It had to be a novel. The only form that could hold the multitude of ideas that Noémie Lefebvre set out to explore is the one elastic enough to make room for a circular, stream-of-consciousness exploration of history, math, philosophy, war, national identity, and love. L’autoportrait bleu, which was published in France in 2009, has been translated by Sophie Lewis and published as Blue Self-Portrait in the United Kingdom last year and in the United States just this month. A resident of Lyon, France, the 54-year-old author is widely educated, having studied music education, political science, and the national identity of Germany and France, before becoming a political scientist at Sciences Po Grenoble. Lefebvre brings this varied expertise to a novel that operates like a slim sieve for her multivalent interests. In the time since Blue Self-Portrait’s release, she’s already written three more novels, but it’s her debut that has most tantalized the anglophone world.
In Blue Self-Portrait, a woman who’s just met a pianist in Berlin is flying home to Paris and spends the hour-and-a-half flight in a rambling, repetitious, almost frenzied state of thought that’s transmitted to the page in the style of Virginia Woolf’s Mrs. Dalloway—feelings and thoughts becoming one in the same. The traveller reflects on the cinemas and cafés she visited, her lack of education, her failed marriage, and the wisdom contained in the correspondences between the author Thomas Mann and the philosopher and social theorist Theodor Adorno. She frequently reflects in shame at her social failings, working in, for equal measure, the shameful thoughts of Germany and France’s collective history—a tightrope balance between the political and the personal that’s walked so delicately it comes to seem that the individual really could be the collective. In Lefebvre’s hands, the “history of me” becomes the “history of us.”
The book’s structure functions much like a piece of music by the composer and painter Arnold Schoenberg, with whom both Lefebvre and her narrator are obsessed. Repetitions of ideas and words and the identification of far-flung connections arise between characters and ideas across her book. “The conviction that I have written nothing I should be ashamed of forms the foundation of my moral existence,” said Schoenberg in 1931, and it becomes a phrase that repeats throughout the short novel, encapsulating the themes of shame, German moral failings, and the narrator’s love for music—a thematic Rosetta Stone of sorts.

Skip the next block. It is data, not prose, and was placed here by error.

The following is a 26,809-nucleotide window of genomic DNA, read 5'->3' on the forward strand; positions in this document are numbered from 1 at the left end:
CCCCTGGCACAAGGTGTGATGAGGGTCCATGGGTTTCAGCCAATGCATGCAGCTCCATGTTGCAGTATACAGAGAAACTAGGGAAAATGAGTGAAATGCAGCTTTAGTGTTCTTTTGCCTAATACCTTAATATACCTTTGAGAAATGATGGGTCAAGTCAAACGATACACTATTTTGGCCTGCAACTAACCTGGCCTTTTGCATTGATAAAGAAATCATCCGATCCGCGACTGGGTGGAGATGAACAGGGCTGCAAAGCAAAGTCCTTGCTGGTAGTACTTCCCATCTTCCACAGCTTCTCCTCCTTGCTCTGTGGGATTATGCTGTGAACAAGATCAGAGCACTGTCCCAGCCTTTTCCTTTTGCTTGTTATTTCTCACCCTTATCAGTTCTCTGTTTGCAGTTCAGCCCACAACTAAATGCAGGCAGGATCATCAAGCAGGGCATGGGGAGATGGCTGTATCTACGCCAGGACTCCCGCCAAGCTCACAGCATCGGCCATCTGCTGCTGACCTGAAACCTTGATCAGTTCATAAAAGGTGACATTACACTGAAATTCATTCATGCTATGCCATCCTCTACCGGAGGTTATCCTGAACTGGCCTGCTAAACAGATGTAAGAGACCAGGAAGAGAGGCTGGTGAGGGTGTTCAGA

I recently spoke with Lefebvre, a woman of particular reticence and modesty given her genius, during which she discussed shame, memory, Schoenberg, circularity, the relationship between content and form, and the ways in which a “novel of ideas” is understood in fundamentally different ways by different readers, different cultures, and different societies.
Cody Delistraty—In a note at the end of the book, your English translator writes that “Lefebvre’s dominant key is absurdity.” Is that right?
Noémi Lefebvre—Absurdity might be a dimension of my work, but I can’t say it myself. Only the readers can. Her feeling as a reader doesn’t seem absurd to me. But, in terms of literary movement, no, I don’t feel a tie to absurdism, even if I like some writers that are in this movement. I think those who are considered to belong to this category—and we may include my book in it—attempt to show that the world isn’t absurd but that it’s also not necessary.
Cody—Who or what do you align yourself with then?
Noémi—Without belonging to a particular category, for a first novel, some relationships with other writers are often important. They serve as references. I’m thinking about Thomas Bernhard, but also some writers I mention in the novel: Adorno, Thomas Mann. I feel close to them even if it’s not a direct filiation.
Cody—Shame is fundamental to your narrator in Blue Self-Portrait, but itseems to have a particularly modern twist in its conception.
Noémi—It’s mostly a feeling of guilt, which is especially present in continents where Christian history is important. Shame is built of representations tied to this distant, yet still present, history of Christianity and Catholicism in particular. Shame, in this novel, is psychological. It’s a reflection towards yourself like confession is in the Catholic world.
I started to see shame as a political feeling, as well, and this political feeling often touches upon social groups who should not be feeling shame. Not so much those who are stronger or in a position of domination. I’m trying to work on this in particular, to think about this pivotal moment when it’s no longer possible to behave in a brutal way, to lie or to abuse people, because it’s shameful. That’s how some political practices disappear. They become shameful. And in this novel, it’s the opposite: shame remains on the side of the victim, of the one who couldn’t resist history.